The unintended consequences of overlooking stakeholders

You can’t always choose your stakeholders, sometimes they choose you.

Every business, organization, or even an individual operates with some level of social license.

Society allows them to operate with minimal restrictions such as regulation, legislation or market-based mandates as long as they maintain public trust by doing the right thing.  

Social license is granted when they operate in a way that is consistent with the ethics, values and expectations of their stakeholders – when they are perceived as trust-worthy. Stakeholders can be customers, employees, the local community, regulators, legislators, media and others who have an interest in how the entity in question may impact them or their constituents. Today, organizations don’t always get to choose their stakeholders. Stakeholders can choose the organization they want to influence and their influence is increasingly empowered through a variety of digital channels. 

It used to be that organizations could easily identify stakeholders that could impact them. It’s different today because digital influencers can quickly and effectively mobilize others in powerful campaigns. These campaigns often move more swiftly than the regulatory process and have equal or greater impact. 

Beef Products Incorporated (BPI) didn’t select or identify a Houston-based food blogger as a key stakeholder, and yet the blogger’s online petition against lean finely textured beef was the catalyst that nearly drove what became known as “pink slime” from the food system and caused BPI to close plants. This occurred even though the product was safe, had full regulatory approval, enhanced sustainability and had been in the market for years.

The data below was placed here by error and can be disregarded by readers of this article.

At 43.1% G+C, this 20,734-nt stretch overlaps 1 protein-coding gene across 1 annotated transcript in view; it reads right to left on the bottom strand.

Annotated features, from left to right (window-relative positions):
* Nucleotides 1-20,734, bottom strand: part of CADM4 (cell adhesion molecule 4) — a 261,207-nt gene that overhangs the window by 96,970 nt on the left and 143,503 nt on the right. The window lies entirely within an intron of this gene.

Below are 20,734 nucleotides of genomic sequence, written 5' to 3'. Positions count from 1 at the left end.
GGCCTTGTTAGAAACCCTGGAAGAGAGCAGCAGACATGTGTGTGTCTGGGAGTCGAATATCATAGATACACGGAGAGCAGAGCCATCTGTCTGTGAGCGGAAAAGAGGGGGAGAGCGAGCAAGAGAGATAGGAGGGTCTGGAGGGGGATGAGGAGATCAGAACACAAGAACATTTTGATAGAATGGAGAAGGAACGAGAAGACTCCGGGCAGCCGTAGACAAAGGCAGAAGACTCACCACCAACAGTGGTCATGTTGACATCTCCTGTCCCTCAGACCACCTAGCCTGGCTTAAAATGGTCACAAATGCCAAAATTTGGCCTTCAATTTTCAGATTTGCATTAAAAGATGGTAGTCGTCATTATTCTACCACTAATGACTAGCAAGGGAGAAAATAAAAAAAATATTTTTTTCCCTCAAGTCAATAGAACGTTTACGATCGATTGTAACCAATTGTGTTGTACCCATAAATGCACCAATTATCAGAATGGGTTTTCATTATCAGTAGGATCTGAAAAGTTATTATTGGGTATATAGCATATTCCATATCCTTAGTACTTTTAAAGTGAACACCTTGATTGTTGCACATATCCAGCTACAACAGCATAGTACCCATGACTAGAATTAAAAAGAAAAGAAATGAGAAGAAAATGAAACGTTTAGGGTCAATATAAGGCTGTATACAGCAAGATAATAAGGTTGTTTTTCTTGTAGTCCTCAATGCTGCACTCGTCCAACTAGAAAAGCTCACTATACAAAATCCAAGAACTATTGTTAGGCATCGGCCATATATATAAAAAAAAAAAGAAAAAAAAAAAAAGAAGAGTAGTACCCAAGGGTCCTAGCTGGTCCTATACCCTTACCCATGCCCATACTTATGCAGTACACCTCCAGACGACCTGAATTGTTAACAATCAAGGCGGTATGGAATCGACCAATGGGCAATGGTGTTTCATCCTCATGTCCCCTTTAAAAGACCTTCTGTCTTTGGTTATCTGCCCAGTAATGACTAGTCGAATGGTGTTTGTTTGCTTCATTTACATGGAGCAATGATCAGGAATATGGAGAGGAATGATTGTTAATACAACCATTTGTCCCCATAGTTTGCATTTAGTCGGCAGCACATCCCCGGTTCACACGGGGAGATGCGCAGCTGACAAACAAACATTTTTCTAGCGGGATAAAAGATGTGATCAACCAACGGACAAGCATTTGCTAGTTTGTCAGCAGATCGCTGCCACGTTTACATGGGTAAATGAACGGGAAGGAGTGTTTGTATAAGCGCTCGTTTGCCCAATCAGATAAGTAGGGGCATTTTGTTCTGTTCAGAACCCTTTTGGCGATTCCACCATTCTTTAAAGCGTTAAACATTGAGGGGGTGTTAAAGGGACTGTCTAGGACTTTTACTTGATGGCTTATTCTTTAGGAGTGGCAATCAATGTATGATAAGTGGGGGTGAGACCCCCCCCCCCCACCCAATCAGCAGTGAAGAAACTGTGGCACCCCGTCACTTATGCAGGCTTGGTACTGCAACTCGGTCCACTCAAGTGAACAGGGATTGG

Businesses and organizations must constantly monitor changes in their operating environment and evaluate whether to engage those that may have an impact, whether you choose them or they choose you. Stakeholder evaluation, even if you strongly disagree with their perspective, should include an objective analysis of their ability to directly impact your business, to influence others and to generate customer concerns.  

Social license is replaced by social control either through a single event or through a series of events that diminish or eliminate public trust. Operating with social license is flexible and less costly. Social control increases costs, reduces operational flexibility and results in more complex and burdensome bureaucratic compliance. More importantly, it can limit or destroy freedom to operate. 

Here’s an example: The subprime mortgage debacle that triggered the Dodd-Frank Wall Street Reform and Consumer Protection Act of 2010 wasn’t just the result of a single financial institution bundling risky mortgages as a new investment tool. It was widespread and caused the market to collapse, generating social outrage that led to legislation to address the violation of public trust. Social license is replaced by social control when a violation of trust mobilizes stakeholders to action.  

Additional social control also can be driven by the market through less formal means. The near elimination of lean finely textured beef from the food system was not the result of new legislation or regulation, but rather non-coordinated market action triggered by an influential blogger and inflammatory media coverage. 

Challenge and opportunity are on the horizon for the food system. While more and better food must be produced while using fewer resources, the food system must meet the demands of a growing global population with more purchasing power and interest in how food is produced. Meeting the challenge will require more innovation. However, the social license to innovate will be granted only if stakeholders believe those in the food system are genuinely committed to doing what’s right and operating in a trust-worthy manner. 

You can learn more on this topic and much more in my book, Size Matters, available at